Partners of Alcoholics

As indicated in the merry-go-round story, partners of alcoholics develop a coping and management style of caring for the alcoholic. This style is drawn from the natural human nurturing trait mainly evident in mothers and other carers – especially nursing.

 

There is nothing wrong or pathological with caring for another person. However, partners of alcoholics may reactively develop nurturing to a degree that can be detrimental to both themselves, the alcoholic and, often, their families

 

The following properties of partners of alcoholics have been deliberately phrased in the extreme. Of course not every partner has such extreme life views. People can discern the continuum of nurturing attributes from the healthy to the following.

  • Self-sacrifice; I always put the needs of the alcoholic before my own needs.

  • Responsibility; It is my responsibility to devote my energies to helping the alcoholic solve their problems.

  • External focus; In order to get along and be liked and loved, I always need to be what the alcoholic wants me to be.

  • Reactivity; My life is controlled by the alcoholics Behaviour. I could manage things properly if only the alcoholic would change

This over concentration on ‘other’ focus has the potential for playing into the alcoholic’s demands.

And of course the alcoholic wants to drink so the partners Behaviour tends to enable drinking.

This style of caring has been labeled caretaking.

See also; The Dynamics of an Alcoholic Family

From the BriefTSF manuals

 

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4 thoughts on “Partners of Alcoholics

  1. Yes i am exactly the same. For better or for worse but saying that i am not happy! While he should be at home spending time with his family, he is out and about in pubs, drinking alchohol and being with people that really has no interest in him! I have recently told him to leave our family home because he has to realise what he or his drinking is doing to our family and his career. We have 3 little children and my eldest who is five years old has now noticed which is horrible and the main reason why i have kicked him out! I have family and friends around us but they can’t really understand! I have done this in hoping he will wake up and realise that he has a beautiful family that needs him! He needs us to! But what if this doesn’t work and he carries on drinking….when is enough , enough!! Like you said they say they want to get better and i know its an illness but we always have that doubt in the back of our head that he is going to give in to it again! He is a good man and a good dad and i love him so much!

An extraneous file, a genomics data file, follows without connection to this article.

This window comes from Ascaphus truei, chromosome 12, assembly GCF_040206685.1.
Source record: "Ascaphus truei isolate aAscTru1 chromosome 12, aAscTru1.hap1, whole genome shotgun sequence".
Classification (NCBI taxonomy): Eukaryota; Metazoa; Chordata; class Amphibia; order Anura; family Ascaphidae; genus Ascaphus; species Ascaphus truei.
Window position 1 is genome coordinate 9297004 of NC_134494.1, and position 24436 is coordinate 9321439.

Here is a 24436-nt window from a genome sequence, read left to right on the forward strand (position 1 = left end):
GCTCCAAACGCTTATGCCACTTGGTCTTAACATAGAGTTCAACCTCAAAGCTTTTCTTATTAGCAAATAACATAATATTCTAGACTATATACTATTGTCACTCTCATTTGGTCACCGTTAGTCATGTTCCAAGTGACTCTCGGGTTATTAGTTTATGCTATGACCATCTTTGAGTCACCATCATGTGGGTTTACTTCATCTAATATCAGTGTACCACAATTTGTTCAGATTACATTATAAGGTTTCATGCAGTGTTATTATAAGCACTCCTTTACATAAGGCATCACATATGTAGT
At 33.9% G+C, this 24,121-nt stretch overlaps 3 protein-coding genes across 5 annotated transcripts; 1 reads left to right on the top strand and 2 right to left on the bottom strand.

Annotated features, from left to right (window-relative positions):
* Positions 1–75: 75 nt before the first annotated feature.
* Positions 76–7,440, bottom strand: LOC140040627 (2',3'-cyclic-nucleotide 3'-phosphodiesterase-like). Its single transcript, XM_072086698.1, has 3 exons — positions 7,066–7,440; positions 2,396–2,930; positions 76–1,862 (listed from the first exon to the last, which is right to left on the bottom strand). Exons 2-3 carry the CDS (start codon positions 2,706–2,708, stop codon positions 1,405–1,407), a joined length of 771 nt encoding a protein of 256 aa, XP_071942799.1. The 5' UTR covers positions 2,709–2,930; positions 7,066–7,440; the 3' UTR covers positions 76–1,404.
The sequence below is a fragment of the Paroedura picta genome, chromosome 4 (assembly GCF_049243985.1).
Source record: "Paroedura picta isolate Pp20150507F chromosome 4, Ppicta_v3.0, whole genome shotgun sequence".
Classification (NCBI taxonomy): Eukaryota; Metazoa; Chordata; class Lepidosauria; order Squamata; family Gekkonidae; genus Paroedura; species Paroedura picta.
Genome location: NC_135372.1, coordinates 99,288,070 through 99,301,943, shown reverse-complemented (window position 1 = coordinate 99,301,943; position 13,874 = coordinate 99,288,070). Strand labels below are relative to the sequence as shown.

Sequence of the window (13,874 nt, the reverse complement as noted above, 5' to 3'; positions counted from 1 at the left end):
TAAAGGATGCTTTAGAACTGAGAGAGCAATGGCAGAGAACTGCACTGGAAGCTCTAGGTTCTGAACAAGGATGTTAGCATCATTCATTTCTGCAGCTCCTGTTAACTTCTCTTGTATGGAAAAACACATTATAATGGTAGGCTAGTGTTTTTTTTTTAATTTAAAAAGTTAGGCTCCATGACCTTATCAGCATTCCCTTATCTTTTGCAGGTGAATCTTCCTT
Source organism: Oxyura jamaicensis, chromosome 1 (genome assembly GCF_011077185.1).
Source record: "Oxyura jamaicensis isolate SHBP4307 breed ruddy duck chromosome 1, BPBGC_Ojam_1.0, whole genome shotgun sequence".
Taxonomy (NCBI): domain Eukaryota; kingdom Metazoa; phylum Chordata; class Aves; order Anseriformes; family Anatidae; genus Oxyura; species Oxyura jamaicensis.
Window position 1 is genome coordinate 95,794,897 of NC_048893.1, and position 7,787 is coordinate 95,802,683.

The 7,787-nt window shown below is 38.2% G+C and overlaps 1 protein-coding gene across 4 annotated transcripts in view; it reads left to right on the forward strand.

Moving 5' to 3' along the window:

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  3. Not sure if this is where to post but I need help and guidance and am finding none where I live. My hubby who I love dearly is an alcoholic. He has been in a new job for 5 months and going well but drinking every evening. He used to drink metho daily and I have found it in his bag recently so know he is starting to drink during the day again. He also has been out of control on a weekend – now listening and reading this if I was speaking with someone else I would say get out of there but I truly married my husband for better or worse and know inside there is a man who hates himself and wants to do better but can’t seem to get control of his self-medication. Are there others on here who feel the same?

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